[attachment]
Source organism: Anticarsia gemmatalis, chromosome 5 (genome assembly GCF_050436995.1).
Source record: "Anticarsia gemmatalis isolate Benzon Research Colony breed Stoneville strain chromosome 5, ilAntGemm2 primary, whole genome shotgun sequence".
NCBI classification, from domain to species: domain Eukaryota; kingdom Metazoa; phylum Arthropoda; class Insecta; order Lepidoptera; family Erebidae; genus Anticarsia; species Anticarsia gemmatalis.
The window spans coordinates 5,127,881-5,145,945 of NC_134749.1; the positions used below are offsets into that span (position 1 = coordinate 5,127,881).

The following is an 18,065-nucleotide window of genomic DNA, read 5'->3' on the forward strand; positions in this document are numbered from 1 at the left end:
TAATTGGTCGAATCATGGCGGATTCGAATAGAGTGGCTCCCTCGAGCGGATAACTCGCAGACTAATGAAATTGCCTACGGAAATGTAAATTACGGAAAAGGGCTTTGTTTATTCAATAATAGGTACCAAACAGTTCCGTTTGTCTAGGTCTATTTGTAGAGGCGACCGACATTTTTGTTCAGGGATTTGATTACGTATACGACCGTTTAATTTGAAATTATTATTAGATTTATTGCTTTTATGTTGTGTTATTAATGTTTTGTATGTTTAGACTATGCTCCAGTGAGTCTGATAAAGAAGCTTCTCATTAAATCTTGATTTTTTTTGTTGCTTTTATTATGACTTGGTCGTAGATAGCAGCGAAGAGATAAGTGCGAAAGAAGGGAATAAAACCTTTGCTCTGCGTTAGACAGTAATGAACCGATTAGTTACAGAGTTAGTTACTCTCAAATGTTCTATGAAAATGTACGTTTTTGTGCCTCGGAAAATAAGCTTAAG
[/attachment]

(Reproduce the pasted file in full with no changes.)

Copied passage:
Source organism: Anticarsia gemmatalis, chromosome 5 (genome assembly GCF_050436995.1).
Source record: "Anticarsia gemmatalis isolate Benzon Research Colony breed Stoneville strain chromosome 5, ilAntGemm2 primary, whole genome shotgun sequence".
NCBI classification, from domain to species: domain Eukaryota; kingdom Metazoa; phylum Arthropoda; class Insecta; order Lepidoptera; family Erebidae; genus Anticarsia; species Anticarsia gemmatalis.
The window spans coordinates 5,127,881-5,145,945 of NC_134749.1; the positions used below are offsets into that span (position 1 = coordinate 5,127,881).

The following is an 18,065-nucleotide window of genomic DNA, read 5'->3' on the forward strand; positions in this document are numbered from 1 at the left end:
TAATTGGTCGAATCATGGCGGATTCGAATAGAGTGGCTCCCTCGAGCGGATAACTCGCAGACTAATGAAATTGCCTACGGAAATGTAAATTACGGAAAAGGGCTTTGTTTATTCAATAATAGGTACCAAACAGTTCCGTTTGTCTAGGTCTATTTGTAGAGGCGACCGACATTTTTGTTCAGGGATTTGATTACGTATACGACCGTTTAATTTGAAATTATTATTAGATTTATTGCTTTTATGTTGTGTTATTAATGTTTTGTATGTTTAGACTATGCTCCAGTGAGTCTGATAAAGAAGCTTCTCATTAAATCTTGATTTTTTTTGTTGCTTTTATTATGACTTGGTCGTAGATAGCAGCGAAGAGATAAGTGCGAAAGAAGGGAATAAAACCTTTGCTCTGCGTTAGACAGTAATGAACCGATTAGTTACAGAGTTAGTTACTCTCAAATGTTCTATGAAAATGTACGTTTTTGTGCCTCGGAAAATAAGCTTAAG